As far as I can remember, all the projects mentioned in the on-line link were described in greater detail in the JBIS paper, which gave a lot of reference sources, nearly all of which were Russian.

Oops:o. I should have made it clear, I was referring to the FAS report, while I fully understand the authors point, I also recognize the slant of his writing (its as easy to spot as the slant in the book in the OP) but I thought mentioning the "mine-shaft gap" was laying it on a bit thick.

Mister Earl
2007-Feb-20, 06:40 PM
I recall reading about the Soviets attempting to utilize pulse-power technology (detonate a conventional explosive in a metal sphere to harvest its energy, like a giant version of the MythBuster's gunpowder engine) to power a particle beam weapon. Apparently, they did a few tests in underground facilities, but nothing every came from it.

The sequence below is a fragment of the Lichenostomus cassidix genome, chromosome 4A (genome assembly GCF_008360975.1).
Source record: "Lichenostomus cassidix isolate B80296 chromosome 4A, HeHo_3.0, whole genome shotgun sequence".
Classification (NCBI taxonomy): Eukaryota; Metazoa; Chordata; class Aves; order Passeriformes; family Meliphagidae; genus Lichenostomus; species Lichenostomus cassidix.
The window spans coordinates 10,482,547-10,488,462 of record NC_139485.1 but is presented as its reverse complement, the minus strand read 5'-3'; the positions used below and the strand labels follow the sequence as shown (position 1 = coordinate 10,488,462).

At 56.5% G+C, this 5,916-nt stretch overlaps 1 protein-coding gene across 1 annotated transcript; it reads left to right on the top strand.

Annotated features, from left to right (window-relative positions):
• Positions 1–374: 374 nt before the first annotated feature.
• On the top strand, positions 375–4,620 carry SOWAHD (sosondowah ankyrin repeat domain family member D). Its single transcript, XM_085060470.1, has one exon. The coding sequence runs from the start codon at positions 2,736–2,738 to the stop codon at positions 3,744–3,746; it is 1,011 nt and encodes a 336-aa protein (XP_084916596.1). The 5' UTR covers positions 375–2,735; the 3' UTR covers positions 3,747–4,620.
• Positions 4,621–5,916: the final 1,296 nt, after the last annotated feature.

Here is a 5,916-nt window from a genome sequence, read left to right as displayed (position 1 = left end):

gwiz
2007-Feb-28, 11:37 AM
With excellent timing, I've just received the latest copy of Quest (http://www.spacebusiness.com/quest/back.htm). The main article is Part 1 of a history of the Soviet orbital laser battle station project, which got to the point of attempting to orbit a 77 tonne systems test model in 1987. While it doesn't touch on particle beams, it does reveal that the whole Soviet "starwars" programme was authorised by a joint decree of the party and government in 1976, so it certainly pre-dates Reagan's programme.

publiusr
2007-Mar-02, 11:28 PM
That was Energiya's First launch--Polyus. I think it will have been 20 years this May. Sary Shagan almost blinded Challenger's crew with Terra, and there was this talk about the "Elipton."

JonClarke
2007-Mar-03, 07:49 AM
Sary Shagan almost blinded Challenger's crew with Terra, and there was this talk about the "Elipton."

I have seen this said before, but no evidence given. Do you have any?

Jon

publiusr
2007-Mar-09, 08:38 PM
As far as the Ellipton, I remember an article, and an MTV broadcast from years back. It makes circles in the UFO community but its origin is outside of it. It sounds like one of those EMP flash-bangs--if it exists at all...

http://www.ufocom.org/UfocomS/usSysarme_2.htm